An unexpected jump in consumer prices in June triggered alarm that the United States might be headed into a period of destructive inflation. JPMorgan Chase CEO Jamie Dimon warned that the bump in inflation might not be temporary, while conservative commentators and Republican politicians argued that the U.S. was entering an inflationary spiral. As the Consumer Price Index rose by 0.9 percent from May to June, roughly 85 percent of U.S. poll respondents said they were somewhat concerned about inflation. If that pace continues, inflation could approach 10 percent for the year, forcing the U.S. Federal Reserve to raise interest rates—and imperiling President Joe Biden’s ambitious and expensive policy agenda. How worrying is recent inflation?

Zachary Carter is an American journalist and the author of The Price of Peace, about John Maynard Keynes and Keynesian economics, recognized with the 2021 Hillman Prize for Book Journalism. To Carter, the June numbers are no reason to get excited. More than two-thirds of the increase was caused by higher prices for cars and the leisure-and-hospitality industry, neither of which presents a long-term threat to overall inflation. On the contrary, Carter argues, U.S. workers’ wages are rising, and many indicators signal a strong economic recovery. As he sees it, a transformative shift is taking place in how economic moderates such as Biden and Federal Reserve Chair Jay Powell think about inflation. Rather than seeing it as the leading threat to the economy, they hold full employment as their new top priority, and they’re willing to tolerate moderate inflation to achieve it.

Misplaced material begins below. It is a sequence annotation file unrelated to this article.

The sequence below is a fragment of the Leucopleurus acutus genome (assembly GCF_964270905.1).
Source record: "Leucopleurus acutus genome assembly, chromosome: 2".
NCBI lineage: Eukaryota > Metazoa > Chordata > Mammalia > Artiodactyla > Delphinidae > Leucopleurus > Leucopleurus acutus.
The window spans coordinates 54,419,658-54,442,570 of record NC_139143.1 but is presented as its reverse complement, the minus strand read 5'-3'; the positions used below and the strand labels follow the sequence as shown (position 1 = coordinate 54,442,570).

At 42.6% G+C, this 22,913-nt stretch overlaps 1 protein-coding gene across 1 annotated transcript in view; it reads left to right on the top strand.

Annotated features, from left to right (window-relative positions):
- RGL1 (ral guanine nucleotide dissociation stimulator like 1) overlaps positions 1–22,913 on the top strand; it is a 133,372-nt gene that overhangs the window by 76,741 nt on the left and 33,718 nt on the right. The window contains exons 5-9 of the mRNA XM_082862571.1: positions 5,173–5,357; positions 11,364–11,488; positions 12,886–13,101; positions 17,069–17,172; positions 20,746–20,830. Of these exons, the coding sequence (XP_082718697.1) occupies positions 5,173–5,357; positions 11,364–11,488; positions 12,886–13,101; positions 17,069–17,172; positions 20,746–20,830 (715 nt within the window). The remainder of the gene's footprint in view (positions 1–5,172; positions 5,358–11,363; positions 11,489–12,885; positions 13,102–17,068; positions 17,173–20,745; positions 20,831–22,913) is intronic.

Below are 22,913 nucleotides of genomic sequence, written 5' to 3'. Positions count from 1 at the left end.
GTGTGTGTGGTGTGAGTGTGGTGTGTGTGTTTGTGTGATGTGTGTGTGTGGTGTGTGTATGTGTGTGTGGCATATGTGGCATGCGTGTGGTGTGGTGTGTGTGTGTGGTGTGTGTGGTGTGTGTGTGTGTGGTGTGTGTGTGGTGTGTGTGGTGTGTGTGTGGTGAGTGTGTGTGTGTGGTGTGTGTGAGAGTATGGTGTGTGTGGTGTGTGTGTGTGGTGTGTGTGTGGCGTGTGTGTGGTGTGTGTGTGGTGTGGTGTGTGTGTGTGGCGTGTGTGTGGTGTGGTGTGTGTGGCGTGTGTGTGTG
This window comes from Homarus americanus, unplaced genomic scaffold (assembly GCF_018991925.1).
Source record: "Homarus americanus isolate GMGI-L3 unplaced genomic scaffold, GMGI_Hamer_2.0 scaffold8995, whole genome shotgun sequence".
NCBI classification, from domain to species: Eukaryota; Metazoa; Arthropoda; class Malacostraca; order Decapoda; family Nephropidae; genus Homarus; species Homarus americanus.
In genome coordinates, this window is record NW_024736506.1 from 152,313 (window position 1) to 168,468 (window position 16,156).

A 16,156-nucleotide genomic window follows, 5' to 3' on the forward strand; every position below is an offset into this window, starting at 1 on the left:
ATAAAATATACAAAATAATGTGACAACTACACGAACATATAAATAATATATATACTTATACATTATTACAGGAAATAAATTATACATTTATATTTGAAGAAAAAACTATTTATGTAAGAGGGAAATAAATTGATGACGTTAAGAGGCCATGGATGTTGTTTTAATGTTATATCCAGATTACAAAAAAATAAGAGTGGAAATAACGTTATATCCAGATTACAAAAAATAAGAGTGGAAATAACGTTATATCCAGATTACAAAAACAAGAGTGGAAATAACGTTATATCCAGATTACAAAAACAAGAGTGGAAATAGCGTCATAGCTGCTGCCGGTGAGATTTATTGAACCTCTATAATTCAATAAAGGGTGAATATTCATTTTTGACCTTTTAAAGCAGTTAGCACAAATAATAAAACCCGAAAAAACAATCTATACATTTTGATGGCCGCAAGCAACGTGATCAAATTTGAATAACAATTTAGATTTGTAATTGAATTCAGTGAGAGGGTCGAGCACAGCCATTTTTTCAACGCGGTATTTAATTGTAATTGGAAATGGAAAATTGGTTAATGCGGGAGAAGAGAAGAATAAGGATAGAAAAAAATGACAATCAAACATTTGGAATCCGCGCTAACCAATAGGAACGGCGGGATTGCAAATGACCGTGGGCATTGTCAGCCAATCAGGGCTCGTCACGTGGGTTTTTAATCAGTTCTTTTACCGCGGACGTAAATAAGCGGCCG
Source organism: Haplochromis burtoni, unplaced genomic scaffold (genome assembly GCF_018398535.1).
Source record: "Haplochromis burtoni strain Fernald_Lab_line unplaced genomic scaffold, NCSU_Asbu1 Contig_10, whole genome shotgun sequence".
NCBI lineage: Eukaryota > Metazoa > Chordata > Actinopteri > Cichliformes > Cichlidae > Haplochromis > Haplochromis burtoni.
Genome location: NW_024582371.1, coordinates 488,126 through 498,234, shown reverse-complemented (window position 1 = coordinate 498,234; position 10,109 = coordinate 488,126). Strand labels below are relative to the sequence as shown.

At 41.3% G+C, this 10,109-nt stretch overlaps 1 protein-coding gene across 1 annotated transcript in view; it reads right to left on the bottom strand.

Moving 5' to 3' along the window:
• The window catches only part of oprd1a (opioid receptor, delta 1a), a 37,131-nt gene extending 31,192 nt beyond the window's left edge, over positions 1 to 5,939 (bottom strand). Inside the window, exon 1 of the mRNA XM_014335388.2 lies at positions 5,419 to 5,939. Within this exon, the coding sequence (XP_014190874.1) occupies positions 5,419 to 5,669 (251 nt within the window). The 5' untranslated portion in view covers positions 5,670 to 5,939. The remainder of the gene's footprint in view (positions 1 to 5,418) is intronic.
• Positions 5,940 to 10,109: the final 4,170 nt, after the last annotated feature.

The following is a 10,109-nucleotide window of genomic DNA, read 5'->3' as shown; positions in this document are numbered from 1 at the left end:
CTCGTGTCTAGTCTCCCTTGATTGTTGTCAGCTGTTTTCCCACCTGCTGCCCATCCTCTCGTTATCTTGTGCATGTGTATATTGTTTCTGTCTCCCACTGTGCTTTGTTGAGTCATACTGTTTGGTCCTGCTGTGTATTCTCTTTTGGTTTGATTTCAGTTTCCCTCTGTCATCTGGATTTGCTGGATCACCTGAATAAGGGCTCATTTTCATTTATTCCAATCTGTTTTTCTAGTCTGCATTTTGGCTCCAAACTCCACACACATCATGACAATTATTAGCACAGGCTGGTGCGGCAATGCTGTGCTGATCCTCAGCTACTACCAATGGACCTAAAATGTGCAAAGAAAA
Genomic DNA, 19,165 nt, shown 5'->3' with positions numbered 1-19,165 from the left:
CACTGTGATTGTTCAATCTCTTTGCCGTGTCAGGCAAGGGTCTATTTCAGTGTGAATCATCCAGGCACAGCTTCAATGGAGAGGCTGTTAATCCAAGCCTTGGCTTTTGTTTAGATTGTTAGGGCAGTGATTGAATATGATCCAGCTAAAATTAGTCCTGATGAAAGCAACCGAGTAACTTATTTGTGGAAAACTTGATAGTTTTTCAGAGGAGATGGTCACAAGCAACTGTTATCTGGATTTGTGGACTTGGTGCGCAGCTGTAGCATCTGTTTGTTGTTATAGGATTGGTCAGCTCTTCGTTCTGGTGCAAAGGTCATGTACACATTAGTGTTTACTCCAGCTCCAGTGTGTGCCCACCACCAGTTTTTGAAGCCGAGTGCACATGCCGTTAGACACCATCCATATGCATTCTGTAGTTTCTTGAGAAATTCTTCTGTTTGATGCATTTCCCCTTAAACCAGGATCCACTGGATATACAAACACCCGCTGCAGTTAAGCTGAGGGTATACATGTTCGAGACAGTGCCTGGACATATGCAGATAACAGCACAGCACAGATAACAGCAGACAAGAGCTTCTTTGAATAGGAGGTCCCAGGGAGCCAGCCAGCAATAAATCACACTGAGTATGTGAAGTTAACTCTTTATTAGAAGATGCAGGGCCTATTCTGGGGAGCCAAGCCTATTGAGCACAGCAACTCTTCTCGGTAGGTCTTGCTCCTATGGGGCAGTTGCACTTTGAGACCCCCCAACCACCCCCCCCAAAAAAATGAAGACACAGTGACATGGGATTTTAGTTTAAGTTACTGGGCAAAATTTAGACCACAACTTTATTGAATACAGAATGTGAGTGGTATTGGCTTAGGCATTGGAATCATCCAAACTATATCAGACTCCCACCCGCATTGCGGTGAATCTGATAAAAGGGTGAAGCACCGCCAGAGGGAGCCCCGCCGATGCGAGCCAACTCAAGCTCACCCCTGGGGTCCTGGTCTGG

Michael Bluhm: Why did U.S. consumer prices rise so sharply in June?

Zachary Carter: The shortest of short answers is used cars. The one-month increase was 0.9 percent. Before the crisis, the U.S. Federal Reserve was targeting 2 percent for the entire year, so to have almost half that in a single month is a big jump.

But if you look at the components, some prices go up, some go down. The prices that went up a lot in June were car prices, for used cars in particular—they were up 10.5 percent. It’s the biggest jump since 1953, on a one-month basis.

If you did have to buy a car last month, you had a bad, bad month. Transportation is typically the second- or third-largest household expense for most families. But if you didn’t have to buy a car last month—which is the situation for the vast majority of families—inflation really wasn’t that much of a factor for you.

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